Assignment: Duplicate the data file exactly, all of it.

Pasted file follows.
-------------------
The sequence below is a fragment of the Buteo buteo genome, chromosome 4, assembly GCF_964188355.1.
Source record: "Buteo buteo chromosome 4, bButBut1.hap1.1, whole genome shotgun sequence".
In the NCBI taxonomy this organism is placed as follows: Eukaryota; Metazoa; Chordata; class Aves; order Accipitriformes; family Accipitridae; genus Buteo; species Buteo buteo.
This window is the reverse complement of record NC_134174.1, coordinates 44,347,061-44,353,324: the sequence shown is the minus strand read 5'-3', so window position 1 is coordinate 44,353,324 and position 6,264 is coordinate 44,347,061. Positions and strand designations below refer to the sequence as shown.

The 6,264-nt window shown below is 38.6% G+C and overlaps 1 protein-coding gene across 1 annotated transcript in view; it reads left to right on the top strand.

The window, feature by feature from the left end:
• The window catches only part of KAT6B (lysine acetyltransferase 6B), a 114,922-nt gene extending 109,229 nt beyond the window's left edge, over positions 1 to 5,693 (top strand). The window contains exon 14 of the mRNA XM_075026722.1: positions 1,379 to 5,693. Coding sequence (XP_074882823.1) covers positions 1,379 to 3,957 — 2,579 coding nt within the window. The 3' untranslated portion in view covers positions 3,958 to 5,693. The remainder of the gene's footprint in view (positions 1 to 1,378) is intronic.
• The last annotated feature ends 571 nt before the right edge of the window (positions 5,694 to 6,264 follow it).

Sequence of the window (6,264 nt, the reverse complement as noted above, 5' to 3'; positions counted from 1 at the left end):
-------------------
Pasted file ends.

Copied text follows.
The sequence below is a fragment of the Buteo buteo genome, chromosome 4, assembly GCF_964188355.1.
Source record: "Buteo buteo chromosome 4, bButBut1.hap1.1, whole genome shotgun sequence".
In the NCBI taxonomy this organism is placed as follows: Eukaryota; Metazoa; Chordata; class Aves; order Accipitriformes; family Accipitridae; genus Buteo; species Buteo buteo.
This window is the reverse complement of record NC_134174.1, coordinates 44,347,061-44,353,324: the sequence shown is the minus strand read 5'-3', so window position 1 is coordinate 44,353,324 and position 6,264 is coordinate 44,347,061. Positions and strand designations below refer to the sequence as shown.

The 6,264-nt window shown below is 38.6% G+C and overlaps 1 protein-coding gene across 1 annotated transcript in view; it reads left to right on the top strand.

The window, feature by feature from the left end:
• The window catches only part of KAT6B (lysine acetyltransferase 6B), a 114,922-nt gene extending 109,229 nt beyond the window's left edge, over positions 1 to 5,693 (top strand). The window contains exon 14 of the mRNA XM_075026722.1: positions 1,379 to 5,693. Coding sequence (XP_074882823.1) covers positions 1,379 to 3,957 — 2,579 coding nt within the window. The 3' untranslated portion in view covers positions 3,958 to 5,693. The remainder of the gene's footprint in view (positions 1 to 1,378) is intronic.
• The last annotated feature ends 571 nt before the right edge of the window (positions 5,694 to 6,264 follow it).

Sequence of the window (6,264 nt, the reverse complement as noted above, 5' to 3'; positions counted from 1 at the left end):